The Guardian- Stasi FC review – the astonishing tale of the secret police’s football team
28th Nov, 2023
longside the inevitable horror, there is always a certain comedy involved in the collapse of authoritarian regimes. The performative projection of strength and infallibility reaches a point of absurdity at which it starts to look like obvious weakness: brittle, slightly silly and too fragile to withstand even the slightest challenge. Power becomes paranoia – and it becomes impossible not to laugh.
So it was with East Germany through the 1980s. The country struggled to establish much in the way of cultural soft power so sport became critical to the government’s sense of itself. Athletes were co-opted into the service of the state whether they liked it or not. “Medal intensive” sports such as track and field events and gymnastics were prioritised. There was a ruthless churn of contenders until the best prospects were identified. Many were pumped full of performance-enhancing drugs before being unleashed upon the sporting world like a squad of tracksuit-wearing Terminators.
But in some (although not all) ways, football was different. Football – and the culture surrounding it – has a truculent, unbiddable quality. Football’s mass popularity and universal appeal makes it difficult to control in quite the same way. Still, as this fascinating documentary shows, that isn’t to say that no one tried. It’s just that happily, they didn’t quite succeed. Or at least, their success had huge, unintended consequences.
We begin with the simultaneously nasty and pathetic figure of Erich Mielke. Mielke was the head of the East German secret police, the notorious Stasi. The Stasi specialised in close observation and interference; in infiltrating every aspect of East German life. At some point in the late 1970s, Mielke decided that it was the turn of his favoured football team, Berliner FC Dynamo (BFCD) to become successful. The best players found themselves inexorably nudged in their direction. Certain referees were chosen for crucial matches with predictable results. Much of the footage makes it hilariously clear that some games were effectively show trials – manipulated by officialdom until the “correct” outcome was arrived at.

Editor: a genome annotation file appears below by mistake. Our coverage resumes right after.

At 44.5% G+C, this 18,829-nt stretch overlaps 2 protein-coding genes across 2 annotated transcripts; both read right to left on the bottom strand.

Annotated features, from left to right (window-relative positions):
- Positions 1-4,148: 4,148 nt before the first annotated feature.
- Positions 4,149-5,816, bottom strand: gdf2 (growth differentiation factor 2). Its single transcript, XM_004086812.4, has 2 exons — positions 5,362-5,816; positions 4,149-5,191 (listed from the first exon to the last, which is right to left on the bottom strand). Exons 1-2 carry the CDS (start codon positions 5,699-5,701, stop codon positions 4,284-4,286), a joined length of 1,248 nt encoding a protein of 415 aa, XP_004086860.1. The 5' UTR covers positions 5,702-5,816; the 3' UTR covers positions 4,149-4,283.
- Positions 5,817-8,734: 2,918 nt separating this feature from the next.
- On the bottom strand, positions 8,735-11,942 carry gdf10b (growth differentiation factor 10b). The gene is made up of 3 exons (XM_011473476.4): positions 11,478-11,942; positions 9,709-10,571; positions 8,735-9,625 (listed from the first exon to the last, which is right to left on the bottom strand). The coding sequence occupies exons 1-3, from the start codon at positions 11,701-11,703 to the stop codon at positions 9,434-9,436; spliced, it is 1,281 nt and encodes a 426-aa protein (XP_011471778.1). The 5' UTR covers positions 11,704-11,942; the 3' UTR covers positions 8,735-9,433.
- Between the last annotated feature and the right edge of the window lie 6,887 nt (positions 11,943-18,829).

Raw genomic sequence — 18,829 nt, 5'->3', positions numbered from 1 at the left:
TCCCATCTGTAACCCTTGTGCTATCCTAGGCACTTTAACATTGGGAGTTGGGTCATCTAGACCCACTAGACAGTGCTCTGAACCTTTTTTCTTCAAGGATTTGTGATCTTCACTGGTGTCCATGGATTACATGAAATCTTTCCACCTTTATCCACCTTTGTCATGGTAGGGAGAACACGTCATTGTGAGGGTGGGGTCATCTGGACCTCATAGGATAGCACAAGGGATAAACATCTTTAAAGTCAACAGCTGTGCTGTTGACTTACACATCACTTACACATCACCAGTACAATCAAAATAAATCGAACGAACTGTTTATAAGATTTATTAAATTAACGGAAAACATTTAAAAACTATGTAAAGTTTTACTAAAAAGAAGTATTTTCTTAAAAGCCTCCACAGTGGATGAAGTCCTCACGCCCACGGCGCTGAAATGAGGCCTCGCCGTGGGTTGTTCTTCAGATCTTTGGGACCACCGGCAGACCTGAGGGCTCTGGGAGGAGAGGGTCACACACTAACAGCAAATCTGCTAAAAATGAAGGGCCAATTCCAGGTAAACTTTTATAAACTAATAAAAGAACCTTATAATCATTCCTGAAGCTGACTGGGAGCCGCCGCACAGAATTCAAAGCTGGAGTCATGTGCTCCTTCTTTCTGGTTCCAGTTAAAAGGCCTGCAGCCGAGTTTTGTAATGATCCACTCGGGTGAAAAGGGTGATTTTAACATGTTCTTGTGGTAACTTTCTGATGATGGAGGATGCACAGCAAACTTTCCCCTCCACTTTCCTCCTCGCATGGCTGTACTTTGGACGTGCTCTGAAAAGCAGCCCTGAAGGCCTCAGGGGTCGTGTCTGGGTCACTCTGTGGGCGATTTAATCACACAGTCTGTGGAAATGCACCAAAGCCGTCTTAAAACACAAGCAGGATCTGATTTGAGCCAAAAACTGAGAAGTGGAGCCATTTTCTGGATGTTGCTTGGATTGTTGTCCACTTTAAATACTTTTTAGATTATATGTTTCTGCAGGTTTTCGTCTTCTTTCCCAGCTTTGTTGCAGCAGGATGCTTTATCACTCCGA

But all was not well. Using interviews with players and fans, Stasi FC traces the cracks in the facade as they widen. The first real wobble came in 1979 when BFCD midfielder Lutz Eigendorf sought political asylum after a game in West Germany. He left behind a wife and children in the East – who soon became intimately acquainted with the ways of the Stasi. Eigendorf himself didn’t have much better luck. He died, in what remains a mysterious and contested traffic accident, in 1983. That his fate didn’t dissuade other players from attempting similar escapes tells its own story – two other East German players later escaped to the West after slipping their state-appointed minder in a department store on an away trip. Amusingly, the minder seems to have been distracted from his duties by the trappings of western decadence that surrounded him.
Photograph: Sky/Embankment Films/imago images/Rust
It is around this point that a documentary about football becomes a documentary about pretty much everything but football. BFCD were, by the mid-80s, cruising to title after title. But, in a development that should have been surprising to absolutely no one – although it apparently was to Mielke – the choreography of success was getting boring. Furthermore, to the regime, it was getting dangerous, too. By 1987, as BFCD were celebrating their ninth consecutive title, their fans had started turning their backs on the pitch during games. As one fan says, by that point they “weren’t really there for the football”. By the following year, as the team achieved a tenth “triumph”, their fans could have travelled to the game in a single taxi. Elsewhere, crowd unrest and violence was growing – but in stark contrast to football hooliganism in the UK around this time, it was taking on a revolutionary and almost heroic quality.
It’s hard to decide the extent to which this atmosphere of dissent fed into the events that followed. And wisely, the documentary pulls back from making any grandiose claims about football having brought down the Berlin Wall. But what does seem certain is that anti-BFCD feeling on the terraces began to feed into and interact with a more generalised anti-authoritarianism. The anonymity and relative safety in numbers provided by football fandom has always incubated a certain wildness – it’s striking to see that used as a force for good.
As for BFCD, the club now competes in the fourth tier of German football. But it’s hard to imagine that despite this apparent fall from grace, supporting them now isn’t more fun. For Stasi FC, a certain redemption has been achieved in failure. And their tragicomic journey goes on.
Stasi FC aired on Sky Documentaries and is available on Now TV